First, you must understand both sides of the topic or argument. Whether you think you are right or backed up by empirical facts is irrelevant in a conflict. Before you communicate it is more important to understand the entirety of the topic. Preparing with as much information as possible will help you learn where misconceptions arise and address before they turn into a conflict. Remember the old saying “there are three sides to every story, your side their side and the truth.” So keep in mind that most people, despite our best intentions, put a bias on the information we present. Try to keep the material as objective as possible to make your message clear and concise. Think about things like how the other side might perceive the information through a subjective lens, and prepare information to address those biases in your presentation.

Second, you will want to understand your audience, how they think, and how they might respond to your presentation. Remember that they may be more open minded than you give them credit for. For example in climate science there is actually a lot more people who believe climate change is happening than not. There is very vocal minority believe it to be a conspiracy theory.  And finally there is a large group which simply need more information to make a decision.  If someone were to disagree with what you present in a climate talk, it may simply be from being misinformed or lack of information. Knowing your audience can help inform people and resolve misconceptions within the audience with facts.

Third, consider how conflict might scrutinize your work and improve the quality of your message. If you present a controversial topic and create a large atmosphere of conflict in doing so, it may mean that your message is convoluted or difficult to understand. Knowing whether your audience is misinformed or that your message is not well constructed is key. Conflict can help you discover holes in your story, reveal unknown biases in your work, and address underlying issues or controversies. Instead of there simply being a misinformed audience, you may need to reevaluate your work and improve the way it is presented. Remember to not take anything too personally the idea is to use the conflict in a positive way to address issues.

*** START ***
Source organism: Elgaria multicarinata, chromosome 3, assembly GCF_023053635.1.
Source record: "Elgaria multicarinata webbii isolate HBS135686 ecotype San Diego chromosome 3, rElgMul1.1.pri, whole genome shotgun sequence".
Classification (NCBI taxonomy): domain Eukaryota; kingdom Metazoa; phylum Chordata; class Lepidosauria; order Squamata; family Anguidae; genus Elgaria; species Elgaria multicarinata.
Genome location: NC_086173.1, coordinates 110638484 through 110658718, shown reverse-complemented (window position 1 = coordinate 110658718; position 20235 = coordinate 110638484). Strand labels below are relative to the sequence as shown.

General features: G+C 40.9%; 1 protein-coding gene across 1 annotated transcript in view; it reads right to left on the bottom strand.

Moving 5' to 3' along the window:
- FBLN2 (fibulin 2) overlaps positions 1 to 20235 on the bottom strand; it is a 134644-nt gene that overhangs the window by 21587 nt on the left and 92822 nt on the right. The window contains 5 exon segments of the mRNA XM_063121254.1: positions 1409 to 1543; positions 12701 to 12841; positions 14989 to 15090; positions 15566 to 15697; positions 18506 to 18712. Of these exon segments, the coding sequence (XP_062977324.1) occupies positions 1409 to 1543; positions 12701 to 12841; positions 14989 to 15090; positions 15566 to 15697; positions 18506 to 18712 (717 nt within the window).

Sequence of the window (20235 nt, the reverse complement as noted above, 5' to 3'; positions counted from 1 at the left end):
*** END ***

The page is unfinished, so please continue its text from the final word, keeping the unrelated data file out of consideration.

Fourth, consider what the goal of your presentation is. Think about what your ideal outcome would be for the discussion session, workshop, presentation, Q and A etc. By taking time to think about the outcome you can make sure that what you are communicating is in line with the goals you mean to accomplish. Conflict will arise if your goals and what you are communicating do not align. If conflict does occur it may be a indicator that your message is unclear or that the audience has begun to mistrust you because your goals feel like a covert subterfuge. Make sure that your message and also the language you are using convey your goals clearly.